Winner: Football Spoon helping Trafford to locate clubs in Flixton.

Yes, after Trafford’s account had said it was only Northwich Flixton Villa who played at Valley Road, the Spoon politely informed them of the presence of Vics and also helped remind them they’d played against them a year earlier. He was subsequently blocked. Nice.

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The Matt Harrison Craziest Character of the Season Award:

The Nominees: Neville and er….well no, one beats that!

Winner: Neville.

What can you say about Nev. An absolute legend and one that will live long in the memory of all of us who met him at Chapel-en-le-Frith two weeks before the end of the season. Matt has the knack of attracting these weird and wonderful folk, and he didn’t disappoint on this occasion! Neville. What a hero.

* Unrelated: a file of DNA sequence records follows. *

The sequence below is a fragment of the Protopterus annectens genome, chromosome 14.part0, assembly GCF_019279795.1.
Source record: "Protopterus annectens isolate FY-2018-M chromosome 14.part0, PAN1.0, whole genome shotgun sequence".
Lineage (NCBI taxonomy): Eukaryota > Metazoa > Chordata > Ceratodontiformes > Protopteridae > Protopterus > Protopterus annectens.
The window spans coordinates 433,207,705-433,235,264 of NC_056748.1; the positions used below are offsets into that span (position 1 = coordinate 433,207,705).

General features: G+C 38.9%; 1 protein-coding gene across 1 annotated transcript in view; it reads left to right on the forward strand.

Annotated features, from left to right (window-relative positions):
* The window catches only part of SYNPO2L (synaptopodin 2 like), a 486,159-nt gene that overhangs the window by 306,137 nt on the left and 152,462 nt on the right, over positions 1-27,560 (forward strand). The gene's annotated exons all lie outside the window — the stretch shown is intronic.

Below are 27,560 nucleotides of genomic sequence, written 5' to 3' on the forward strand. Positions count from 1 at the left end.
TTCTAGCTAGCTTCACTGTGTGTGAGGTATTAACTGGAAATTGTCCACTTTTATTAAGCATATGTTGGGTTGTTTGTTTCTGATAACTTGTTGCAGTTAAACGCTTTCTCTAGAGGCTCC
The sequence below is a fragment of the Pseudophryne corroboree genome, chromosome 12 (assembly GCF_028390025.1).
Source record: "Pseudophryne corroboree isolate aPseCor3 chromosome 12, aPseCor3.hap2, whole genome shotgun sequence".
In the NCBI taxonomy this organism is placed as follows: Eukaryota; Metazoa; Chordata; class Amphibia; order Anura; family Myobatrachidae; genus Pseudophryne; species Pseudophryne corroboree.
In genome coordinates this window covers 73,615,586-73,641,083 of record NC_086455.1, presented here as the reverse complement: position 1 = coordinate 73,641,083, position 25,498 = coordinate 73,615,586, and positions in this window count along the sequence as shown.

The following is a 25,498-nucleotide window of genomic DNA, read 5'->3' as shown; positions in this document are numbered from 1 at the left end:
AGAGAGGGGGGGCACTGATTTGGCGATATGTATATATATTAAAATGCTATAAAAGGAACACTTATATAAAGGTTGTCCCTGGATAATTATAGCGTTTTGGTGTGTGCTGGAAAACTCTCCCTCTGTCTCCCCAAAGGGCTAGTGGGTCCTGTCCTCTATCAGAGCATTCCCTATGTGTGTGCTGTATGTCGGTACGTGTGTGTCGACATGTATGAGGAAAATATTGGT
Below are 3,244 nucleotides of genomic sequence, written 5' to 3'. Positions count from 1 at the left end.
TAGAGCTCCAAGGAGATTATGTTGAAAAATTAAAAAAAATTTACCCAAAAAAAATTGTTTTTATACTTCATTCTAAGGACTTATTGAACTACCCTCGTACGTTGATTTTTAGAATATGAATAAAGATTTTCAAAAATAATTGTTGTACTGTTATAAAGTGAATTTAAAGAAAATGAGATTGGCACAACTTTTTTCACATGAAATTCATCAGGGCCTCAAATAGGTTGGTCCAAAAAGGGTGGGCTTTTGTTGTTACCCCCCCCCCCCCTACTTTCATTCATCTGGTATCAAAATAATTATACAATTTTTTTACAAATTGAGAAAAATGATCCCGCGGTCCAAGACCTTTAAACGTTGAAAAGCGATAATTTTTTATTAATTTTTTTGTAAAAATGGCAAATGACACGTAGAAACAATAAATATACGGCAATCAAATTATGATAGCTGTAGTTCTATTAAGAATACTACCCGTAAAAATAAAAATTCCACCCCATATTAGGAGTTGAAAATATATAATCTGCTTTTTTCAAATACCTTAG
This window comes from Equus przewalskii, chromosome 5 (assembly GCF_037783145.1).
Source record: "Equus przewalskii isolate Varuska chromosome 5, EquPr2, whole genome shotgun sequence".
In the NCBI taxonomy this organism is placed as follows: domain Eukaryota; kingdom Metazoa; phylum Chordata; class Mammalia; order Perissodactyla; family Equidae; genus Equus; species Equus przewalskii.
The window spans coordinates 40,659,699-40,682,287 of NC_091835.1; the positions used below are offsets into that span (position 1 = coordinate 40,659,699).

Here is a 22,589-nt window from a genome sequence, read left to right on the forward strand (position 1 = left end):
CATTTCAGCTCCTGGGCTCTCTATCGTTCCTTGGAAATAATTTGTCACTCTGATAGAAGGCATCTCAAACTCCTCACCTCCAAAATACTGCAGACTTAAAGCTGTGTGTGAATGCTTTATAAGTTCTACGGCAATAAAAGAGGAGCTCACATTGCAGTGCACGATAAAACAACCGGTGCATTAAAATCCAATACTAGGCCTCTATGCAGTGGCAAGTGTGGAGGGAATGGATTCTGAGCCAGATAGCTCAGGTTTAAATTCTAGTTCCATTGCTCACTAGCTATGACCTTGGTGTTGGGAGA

The Manchopper Craziest Team of the Season Award:

The Nominees: Eagle Sports…..And that’s it.

Winner: Eagle Sports.

As I said earlier, the club changed me on that day in Conwy, and it was damn crazy on the whole. Tbh, they’re not completely nuts, per se, but when the alcohol appears, specifically the Sambucca, everything changes. Maybe that’s just my drink-ruined mind talking, though.

Eagle Sports

Best Fans:

The Nominees: FC United, Salford City, Hemel Hempstead Town, Morecambe, Bury u18’s.

Winners: Hemel Hempstead Town.

Yes, The Tudors’ backing were the best I’ve come across this season. I saw them on two occasions, in the FA Cup, and on both occasions they were outstanding. Hemel take this award. King Henry VIII would be very proud.